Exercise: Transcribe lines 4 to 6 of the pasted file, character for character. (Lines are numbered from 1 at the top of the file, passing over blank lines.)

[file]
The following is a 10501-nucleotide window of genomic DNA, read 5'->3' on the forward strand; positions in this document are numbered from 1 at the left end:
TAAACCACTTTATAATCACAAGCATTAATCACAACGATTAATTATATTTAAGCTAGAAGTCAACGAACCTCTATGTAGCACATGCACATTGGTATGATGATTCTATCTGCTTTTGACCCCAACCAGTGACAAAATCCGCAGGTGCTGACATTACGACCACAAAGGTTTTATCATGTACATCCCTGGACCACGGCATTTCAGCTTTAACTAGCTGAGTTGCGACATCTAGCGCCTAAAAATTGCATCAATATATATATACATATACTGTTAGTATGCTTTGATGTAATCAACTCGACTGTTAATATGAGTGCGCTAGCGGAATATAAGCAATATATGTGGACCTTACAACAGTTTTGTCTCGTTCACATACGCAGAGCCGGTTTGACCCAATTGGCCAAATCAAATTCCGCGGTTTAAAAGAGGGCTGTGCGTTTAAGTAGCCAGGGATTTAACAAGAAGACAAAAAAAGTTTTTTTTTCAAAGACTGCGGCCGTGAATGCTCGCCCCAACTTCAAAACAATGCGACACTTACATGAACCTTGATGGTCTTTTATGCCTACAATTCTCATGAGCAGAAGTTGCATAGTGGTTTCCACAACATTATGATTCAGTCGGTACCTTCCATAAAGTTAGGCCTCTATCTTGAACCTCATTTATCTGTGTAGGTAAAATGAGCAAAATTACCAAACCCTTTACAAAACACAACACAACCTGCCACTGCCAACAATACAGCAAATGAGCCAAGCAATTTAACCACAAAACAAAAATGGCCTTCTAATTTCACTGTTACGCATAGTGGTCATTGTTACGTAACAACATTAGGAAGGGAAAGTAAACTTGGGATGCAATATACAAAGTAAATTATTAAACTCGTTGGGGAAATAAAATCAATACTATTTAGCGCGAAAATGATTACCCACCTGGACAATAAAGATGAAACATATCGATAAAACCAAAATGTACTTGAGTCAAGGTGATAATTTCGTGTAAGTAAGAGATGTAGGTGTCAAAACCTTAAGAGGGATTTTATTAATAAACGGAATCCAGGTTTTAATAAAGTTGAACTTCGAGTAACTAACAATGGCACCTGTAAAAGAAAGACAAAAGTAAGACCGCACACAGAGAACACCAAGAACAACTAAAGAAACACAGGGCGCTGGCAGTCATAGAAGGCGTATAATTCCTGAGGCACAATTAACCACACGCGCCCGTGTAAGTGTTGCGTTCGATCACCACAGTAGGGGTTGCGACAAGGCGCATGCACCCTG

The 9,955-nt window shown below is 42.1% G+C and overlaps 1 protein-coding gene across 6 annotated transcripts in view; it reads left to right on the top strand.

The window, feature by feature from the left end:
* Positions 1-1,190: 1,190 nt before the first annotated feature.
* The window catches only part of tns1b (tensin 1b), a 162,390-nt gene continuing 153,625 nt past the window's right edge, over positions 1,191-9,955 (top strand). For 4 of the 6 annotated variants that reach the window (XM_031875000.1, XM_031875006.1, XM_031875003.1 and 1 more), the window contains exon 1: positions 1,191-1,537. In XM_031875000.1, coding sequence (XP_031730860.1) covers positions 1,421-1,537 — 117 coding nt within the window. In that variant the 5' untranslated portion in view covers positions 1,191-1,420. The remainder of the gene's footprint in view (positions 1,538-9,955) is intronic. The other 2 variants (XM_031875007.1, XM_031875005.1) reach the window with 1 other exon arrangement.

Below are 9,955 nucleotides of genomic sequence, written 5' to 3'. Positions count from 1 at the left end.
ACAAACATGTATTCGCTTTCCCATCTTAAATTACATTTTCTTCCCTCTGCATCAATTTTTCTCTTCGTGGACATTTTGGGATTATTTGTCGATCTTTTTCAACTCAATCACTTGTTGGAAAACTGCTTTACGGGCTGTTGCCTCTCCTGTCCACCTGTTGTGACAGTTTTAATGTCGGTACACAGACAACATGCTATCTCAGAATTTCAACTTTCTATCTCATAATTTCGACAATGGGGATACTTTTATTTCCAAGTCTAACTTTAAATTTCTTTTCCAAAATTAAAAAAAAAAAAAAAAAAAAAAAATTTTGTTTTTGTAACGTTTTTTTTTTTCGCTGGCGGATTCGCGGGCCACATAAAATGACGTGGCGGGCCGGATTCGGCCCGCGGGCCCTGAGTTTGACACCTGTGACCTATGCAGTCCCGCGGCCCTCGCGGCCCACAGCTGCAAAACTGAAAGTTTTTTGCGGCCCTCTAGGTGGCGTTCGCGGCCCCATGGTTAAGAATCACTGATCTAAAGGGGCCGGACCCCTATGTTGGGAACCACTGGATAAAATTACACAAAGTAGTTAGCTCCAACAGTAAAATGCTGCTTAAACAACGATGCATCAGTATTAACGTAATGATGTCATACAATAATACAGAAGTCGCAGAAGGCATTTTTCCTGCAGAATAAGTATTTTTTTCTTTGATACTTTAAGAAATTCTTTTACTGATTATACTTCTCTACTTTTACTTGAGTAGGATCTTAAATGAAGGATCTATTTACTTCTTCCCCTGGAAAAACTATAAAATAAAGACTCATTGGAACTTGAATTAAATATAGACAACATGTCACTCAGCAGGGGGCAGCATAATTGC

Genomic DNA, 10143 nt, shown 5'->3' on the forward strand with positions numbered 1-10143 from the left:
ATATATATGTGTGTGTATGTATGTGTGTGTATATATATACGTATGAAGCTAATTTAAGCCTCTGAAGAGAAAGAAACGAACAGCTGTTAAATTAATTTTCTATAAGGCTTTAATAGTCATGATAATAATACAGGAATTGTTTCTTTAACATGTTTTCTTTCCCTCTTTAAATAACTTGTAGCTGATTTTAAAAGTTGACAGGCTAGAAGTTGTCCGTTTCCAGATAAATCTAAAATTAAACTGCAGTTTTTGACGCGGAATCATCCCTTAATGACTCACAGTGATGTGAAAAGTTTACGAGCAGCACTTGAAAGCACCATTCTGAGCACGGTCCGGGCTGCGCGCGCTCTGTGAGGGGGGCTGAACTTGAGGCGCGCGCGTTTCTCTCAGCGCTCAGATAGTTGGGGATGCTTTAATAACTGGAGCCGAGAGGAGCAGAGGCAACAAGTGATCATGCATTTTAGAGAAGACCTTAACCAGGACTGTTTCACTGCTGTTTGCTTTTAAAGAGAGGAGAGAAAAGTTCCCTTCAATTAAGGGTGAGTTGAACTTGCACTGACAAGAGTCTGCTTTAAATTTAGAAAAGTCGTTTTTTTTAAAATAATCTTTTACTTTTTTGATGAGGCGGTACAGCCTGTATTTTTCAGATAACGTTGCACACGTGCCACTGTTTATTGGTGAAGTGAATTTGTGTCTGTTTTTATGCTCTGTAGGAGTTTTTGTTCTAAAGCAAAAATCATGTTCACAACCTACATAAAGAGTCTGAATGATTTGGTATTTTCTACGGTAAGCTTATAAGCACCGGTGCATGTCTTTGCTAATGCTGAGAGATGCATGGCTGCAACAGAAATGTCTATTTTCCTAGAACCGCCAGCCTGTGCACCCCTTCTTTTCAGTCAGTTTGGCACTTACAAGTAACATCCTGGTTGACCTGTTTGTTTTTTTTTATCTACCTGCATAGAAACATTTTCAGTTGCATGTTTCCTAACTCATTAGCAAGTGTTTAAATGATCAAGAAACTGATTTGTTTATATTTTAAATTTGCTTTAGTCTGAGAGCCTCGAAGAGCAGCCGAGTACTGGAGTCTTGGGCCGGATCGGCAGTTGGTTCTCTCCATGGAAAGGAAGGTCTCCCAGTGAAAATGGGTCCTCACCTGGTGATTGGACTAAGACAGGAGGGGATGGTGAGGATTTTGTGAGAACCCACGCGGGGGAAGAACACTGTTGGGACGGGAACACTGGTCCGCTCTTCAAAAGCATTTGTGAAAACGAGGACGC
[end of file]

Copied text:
The window, feature by feature from the left end:
* Positions 1-1,190: 1,190 nt before the first annotated feature.
* The window catches only part of tns1b (tensin 1b), a 162,390-nt gene continuing 153,625 nt past the window's right edge, over positions 1,191-9,955 (top strand). For 4 of the 6 annotated variants that reach the window (XM_031875000.1, XM_031875006.1, XM_031875003.1 and 1 more), the window contains exon 1: positions 1,191-1,537. In XM_031875000.1, coding sequence (XP_031730860.1) covers positions 1,421-1,537 — 117 coding nt within the window. In that variant the 5' untranslated portion in view covers positions 1,191-1,420. The remainder of the gene's footprint in view (positions 1,538-9,955) is intronic. The other 2 variants (XM_031875007.1, XM_031875005.1) reach the window with 1 other exon arrangement.